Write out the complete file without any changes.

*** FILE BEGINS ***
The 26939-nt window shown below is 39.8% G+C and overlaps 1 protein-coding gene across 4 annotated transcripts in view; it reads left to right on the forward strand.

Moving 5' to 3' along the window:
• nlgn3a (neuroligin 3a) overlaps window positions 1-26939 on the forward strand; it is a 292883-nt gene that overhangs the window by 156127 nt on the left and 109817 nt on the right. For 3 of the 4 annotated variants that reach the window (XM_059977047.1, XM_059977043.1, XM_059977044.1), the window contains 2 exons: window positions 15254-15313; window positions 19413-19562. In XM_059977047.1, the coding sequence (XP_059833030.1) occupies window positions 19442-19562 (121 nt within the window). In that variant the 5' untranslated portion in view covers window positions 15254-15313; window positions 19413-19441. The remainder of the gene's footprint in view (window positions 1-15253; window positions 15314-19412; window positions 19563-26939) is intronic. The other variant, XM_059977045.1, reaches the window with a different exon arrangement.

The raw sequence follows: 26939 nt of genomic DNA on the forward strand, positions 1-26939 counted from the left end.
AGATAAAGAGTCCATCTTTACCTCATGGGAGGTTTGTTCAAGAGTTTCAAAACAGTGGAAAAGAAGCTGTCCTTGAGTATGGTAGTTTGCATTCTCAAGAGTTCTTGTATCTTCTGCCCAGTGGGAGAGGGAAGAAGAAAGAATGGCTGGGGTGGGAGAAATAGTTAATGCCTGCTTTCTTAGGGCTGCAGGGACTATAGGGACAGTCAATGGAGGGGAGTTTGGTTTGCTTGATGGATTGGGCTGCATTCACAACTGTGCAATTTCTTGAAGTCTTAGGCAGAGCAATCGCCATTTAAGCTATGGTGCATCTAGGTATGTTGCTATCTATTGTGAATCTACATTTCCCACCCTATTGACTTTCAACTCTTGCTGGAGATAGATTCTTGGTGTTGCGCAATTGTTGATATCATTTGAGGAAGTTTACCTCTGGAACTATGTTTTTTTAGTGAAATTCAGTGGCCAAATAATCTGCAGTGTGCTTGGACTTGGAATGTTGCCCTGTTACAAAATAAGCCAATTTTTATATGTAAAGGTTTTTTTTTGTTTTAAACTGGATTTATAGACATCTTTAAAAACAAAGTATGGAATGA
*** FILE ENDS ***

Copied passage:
The 26939-nt window shown below is 39.8% G+C and overlaps 1 protein-coding gene across 4 annotated transcripts in view; it reads left to right on the forward strand.

Moving 5' to 3' along the window:
• nlgn3a (neuroligin 3a) overlaps window positions 1-26939 on the forward strand; it is a 292883-nt gene that overhangs the window by 156127 nt on the left and 109817 nt on the right. For 3 of the 4 annotated variants that reach the window (XM_059977047.1, XM_059977043.1, XM_059977044.1), the window contains 2 exons: window positions 15254-15313; window positions 19413-19562. In XM_059977047.1, the coding sequence (XP_059833030.1) occupies window positions 19442-19562 (121 nt within the window). In that variant the 5' untranslated portion in view covers window positions 15254-15313; window positions 19413-19441. The remainder of the gene's footprint in view (window positions 1-15253; window positions 15314-19412; window positions 19563-26939) is intronic. The other variant, XM_059977045.1, reaches the window with a different exon arrangement.

The raw sequence follows: 26939 nt of genomic DNA on the forward strand, positions 1-26939 counted from the left end.
AGATAAAGAGTCCATCTTTACCTCATGGGAGGTTTGTTCAAGAGTTTCAAAACAGTGGAAAAGAAGCTGTCCTTGAGTATGGTAGTTTGCATTCTCAAGAGTTCTTGTATCTTCTGCCCAGTGGGAGAGGGAAGAAGAAAGAATGGCTGGGGTGGGAGAAATAGTTAATGCCTGCTTTCTTAGGGCTGCAGGGACTATAGGGACAGTCAATGGAGGGGAGTTTGGTTTGCTTGATGGATTGGGCTGCATTCACAACTGTGCAATTTCTTGAAGTCTTAGGCAGAGCAATCGCCATTTAAGCTATGGTGCATCTAGGTATGTTGCTATCTATTGTGAATCTACATTTCCCACCCTATTGACTTTCAACTCTTGCTGGAGATAGATTCTTGGTGTTGCGCAATTGTTGATATCATTTGAGGAAGTTTACCTCTGGAACTATGTTTTTTTAGTGAAATTCAGTGGCCAAATAATCTGCAGTGTGCTTGGACTTGGAATGTTGCCCTGTTACAAAATAAGCCAATTTTTATATGTAAAGGTTTTTTTTTGTTTTAAACTGGATTTATAGACATCTTTAAAAACAAAGTATGGAATGA